An endovascular carotid stent is a mesh tube that is placed in a blood vessel in the neck. The stent will help to prop open the blood vessel and improve blood flow to the brain.
Plaque can build up on blood vessel walls. It can slow or block the flow of blood. The carotid artery supplies blood to the brain. Poor blood flow through the carotid can cause damage to the brain and lead to a stroke. The stent improves blood flow to the brain and lowers the risk of stroke.
Problems are rare, but all procedures have some risk. Your doctor will review some problems that may happen, such as:
Before your procedure, talk to your doctor about ways to manage factors that may increase your risk of problems, such as:
The doctor will review any tests that were already done. An ECG may be done if you haven’t had one recently.
Follow these steps leading up to the procedure:
You will have local anesthesia. It will numb an area in the groin.
An incision will be made in your groin. A hollow needle will be inserted into a blood vessel in your groin. The doctor will pass a long tube along the needle, into the blood vessel, then to the neck area. An x-ray machine will show the doctor where the tube is in your body. The image will appear on a monitor in the room. A dye will be passed through the tube. It will highlight blood vessels to make them easier to see. It will also show where there may be problems with blood flow.
The doctor will find where the problem area is. A balloon may be passed through the tube. It is quickly opened and closed to push open the artery. The stent will then be passed through the tube. It will be put into place to hold the artery open. The doctor will be able to see if blood flow has improved. Once work is done, the tube will be slowly taken out. A bandage will be put on the incision.
You will need to lie flat for 2 to 6 hours.
It will take 1 to 2 hours.
Anesthesia will prevent pain during the procedure. You may have some discomfort when the tube is first inserted. The area will be sore for a few days after.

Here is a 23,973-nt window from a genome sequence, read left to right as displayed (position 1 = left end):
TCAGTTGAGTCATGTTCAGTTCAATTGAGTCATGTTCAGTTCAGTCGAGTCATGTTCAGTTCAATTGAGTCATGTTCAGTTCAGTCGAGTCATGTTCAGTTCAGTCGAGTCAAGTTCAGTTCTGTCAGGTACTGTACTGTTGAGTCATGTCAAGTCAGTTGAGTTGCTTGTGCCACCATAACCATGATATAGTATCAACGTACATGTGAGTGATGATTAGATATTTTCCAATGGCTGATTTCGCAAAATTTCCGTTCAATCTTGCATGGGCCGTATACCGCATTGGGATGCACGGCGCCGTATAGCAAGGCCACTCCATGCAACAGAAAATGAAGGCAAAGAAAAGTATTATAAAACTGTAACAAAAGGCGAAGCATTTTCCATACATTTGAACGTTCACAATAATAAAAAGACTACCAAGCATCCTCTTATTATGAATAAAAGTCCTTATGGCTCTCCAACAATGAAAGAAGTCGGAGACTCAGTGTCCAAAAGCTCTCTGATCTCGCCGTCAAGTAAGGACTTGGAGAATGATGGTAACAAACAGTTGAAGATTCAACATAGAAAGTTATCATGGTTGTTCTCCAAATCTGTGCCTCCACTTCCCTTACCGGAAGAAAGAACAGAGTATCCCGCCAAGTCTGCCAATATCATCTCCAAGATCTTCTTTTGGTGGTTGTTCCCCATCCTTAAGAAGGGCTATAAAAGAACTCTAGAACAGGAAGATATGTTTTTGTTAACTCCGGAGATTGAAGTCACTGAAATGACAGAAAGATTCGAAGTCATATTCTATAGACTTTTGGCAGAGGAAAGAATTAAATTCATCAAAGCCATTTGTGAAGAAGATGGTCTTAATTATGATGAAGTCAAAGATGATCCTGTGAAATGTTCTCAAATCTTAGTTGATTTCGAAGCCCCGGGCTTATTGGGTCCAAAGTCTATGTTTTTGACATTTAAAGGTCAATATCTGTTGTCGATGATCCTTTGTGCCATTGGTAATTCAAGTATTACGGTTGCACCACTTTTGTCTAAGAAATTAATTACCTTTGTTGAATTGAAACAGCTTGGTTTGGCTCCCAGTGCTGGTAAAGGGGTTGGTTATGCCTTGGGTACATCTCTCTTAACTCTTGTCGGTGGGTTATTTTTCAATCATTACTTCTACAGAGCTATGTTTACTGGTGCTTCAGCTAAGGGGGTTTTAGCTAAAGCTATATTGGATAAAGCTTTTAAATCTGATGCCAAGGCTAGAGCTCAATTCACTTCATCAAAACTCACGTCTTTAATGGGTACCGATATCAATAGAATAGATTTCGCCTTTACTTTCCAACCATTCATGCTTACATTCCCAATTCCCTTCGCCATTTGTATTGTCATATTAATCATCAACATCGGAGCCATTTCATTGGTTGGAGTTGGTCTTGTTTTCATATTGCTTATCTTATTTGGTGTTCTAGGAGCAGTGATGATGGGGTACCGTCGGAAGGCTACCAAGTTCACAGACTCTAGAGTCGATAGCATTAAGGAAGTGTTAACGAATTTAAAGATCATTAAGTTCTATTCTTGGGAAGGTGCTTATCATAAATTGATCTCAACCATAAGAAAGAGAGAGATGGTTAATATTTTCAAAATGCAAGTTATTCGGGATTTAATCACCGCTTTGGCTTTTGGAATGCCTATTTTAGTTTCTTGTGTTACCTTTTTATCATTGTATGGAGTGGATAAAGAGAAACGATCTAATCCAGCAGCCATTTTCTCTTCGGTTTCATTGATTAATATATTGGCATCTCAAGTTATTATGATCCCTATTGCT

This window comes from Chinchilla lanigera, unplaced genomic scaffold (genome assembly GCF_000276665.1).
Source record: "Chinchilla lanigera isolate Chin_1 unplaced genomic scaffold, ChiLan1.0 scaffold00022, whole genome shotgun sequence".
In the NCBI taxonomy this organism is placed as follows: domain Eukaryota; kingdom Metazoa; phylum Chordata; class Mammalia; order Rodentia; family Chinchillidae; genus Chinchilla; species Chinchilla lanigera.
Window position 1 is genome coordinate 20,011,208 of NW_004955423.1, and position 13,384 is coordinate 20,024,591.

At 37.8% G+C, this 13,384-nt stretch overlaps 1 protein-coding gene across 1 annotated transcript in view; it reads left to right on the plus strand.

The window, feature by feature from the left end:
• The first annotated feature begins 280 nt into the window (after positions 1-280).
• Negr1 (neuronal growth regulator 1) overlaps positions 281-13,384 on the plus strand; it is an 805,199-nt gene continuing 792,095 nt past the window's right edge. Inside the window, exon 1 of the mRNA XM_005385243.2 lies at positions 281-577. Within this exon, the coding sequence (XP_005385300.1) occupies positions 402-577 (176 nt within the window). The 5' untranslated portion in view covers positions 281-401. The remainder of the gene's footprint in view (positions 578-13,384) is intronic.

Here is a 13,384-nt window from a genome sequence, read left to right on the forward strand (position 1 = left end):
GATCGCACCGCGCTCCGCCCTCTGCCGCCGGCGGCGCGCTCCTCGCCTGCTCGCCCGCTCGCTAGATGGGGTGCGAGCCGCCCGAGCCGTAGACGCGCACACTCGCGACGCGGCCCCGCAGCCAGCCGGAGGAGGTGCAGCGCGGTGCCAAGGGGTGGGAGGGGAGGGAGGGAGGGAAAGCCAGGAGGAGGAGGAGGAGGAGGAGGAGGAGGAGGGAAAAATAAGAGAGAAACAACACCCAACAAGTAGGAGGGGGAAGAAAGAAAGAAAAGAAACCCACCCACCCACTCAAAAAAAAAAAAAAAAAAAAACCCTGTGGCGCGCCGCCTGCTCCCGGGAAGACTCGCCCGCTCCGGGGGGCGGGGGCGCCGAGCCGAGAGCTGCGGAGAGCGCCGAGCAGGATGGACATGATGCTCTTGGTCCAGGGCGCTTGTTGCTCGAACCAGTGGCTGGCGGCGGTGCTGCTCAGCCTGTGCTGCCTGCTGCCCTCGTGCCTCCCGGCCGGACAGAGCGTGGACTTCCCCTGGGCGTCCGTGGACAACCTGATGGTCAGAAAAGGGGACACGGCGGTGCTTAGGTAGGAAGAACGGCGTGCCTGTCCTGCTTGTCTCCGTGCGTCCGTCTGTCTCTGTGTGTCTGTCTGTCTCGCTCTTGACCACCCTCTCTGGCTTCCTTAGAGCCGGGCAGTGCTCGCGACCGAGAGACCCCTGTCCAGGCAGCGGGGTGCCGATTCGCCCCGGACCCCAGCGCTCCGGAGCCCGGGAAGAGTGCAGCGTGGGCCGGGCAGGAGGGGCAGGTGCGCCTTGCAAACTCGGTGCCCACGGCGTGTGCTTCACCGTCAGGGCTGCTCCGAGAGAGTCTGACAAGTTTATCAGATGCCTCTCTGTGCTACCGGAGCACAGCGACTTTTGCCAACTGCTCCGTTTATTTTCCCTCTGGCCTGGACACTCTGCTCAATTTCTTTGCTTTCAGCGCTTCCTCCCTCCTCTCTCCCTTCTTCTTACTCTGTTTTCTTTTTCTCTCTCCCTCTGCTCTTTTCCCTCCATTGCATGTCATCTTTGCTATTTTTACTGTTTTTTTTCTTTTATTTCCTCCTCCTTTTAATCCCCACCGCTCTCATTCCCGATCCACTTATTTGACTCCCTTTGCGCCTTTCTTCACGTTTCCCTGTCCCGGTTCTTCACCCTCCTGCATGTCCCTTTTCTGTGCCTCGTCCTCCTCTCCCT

You may need to stay in the hospital overnight.
The staff will check on your progress until the anesthesia wears off. During your stay, the hospital staff will take steps to reduce your chance of infection such as:
There are also steps you can take to reduce your chances of infection such as:
Strenuous activities will need to be limited for 2 weeks.
Call your doctor if any of these occur:
If you think you have an emergency, call for emergency medical services right away.
American Heart Association
National Institute of Neurological Disorders and Stroke
Heart and Stroke Foundation of Canada
Brott TG, Halperin JL, et al. 2011 ASA/ACCF/AHA/AANN/AANS/ACR/ASNR/CNS/SAIP/SCAI/SIR/SNIS/SVM/SVS guideline on the management of patients with extracranial carotid and vertebral artery disease: executive summary. Stroke. 2011 Aug;42(8):e420-63 full-text, correction can be found in Stroke 2011 Aug;42(8):e541.
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Carotid artery disease: carotid stenting. Cleveland Clinic website. Available at: https://my.clevelandclinic.org/health/treatments/16850-carotid-artery-disease-carotid-stenting. Accessed July 19, 2020.
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Carotid artery stenting. British Society of Interventional Radiology website. Available at: https://www.bsir.org/patients/carotid-artery-stenting. Accessed July 19, 2020.
Carotid stenting. UCSF Department of Surgery website. Available at: https://surgery.ucsf.edu/conditions--procedures/carotid-stenting.aspx. Accessed July 19, 2020.
Endovascular angioplasty with stenting (CAS). Johns Hopkins Medicine website. Available at: https://www.hopkinsmedicine.org/neurology_neurosurgery/centers_clinics/cerebrovascular/treatment/carotid_angioplasty_with_stenting.html. Accessed July 19, 2020.
Last reviewed July 2020 by
EBSCO Medical Review Board
Rimas Lukas, MD
Last Updated: 7/19/2020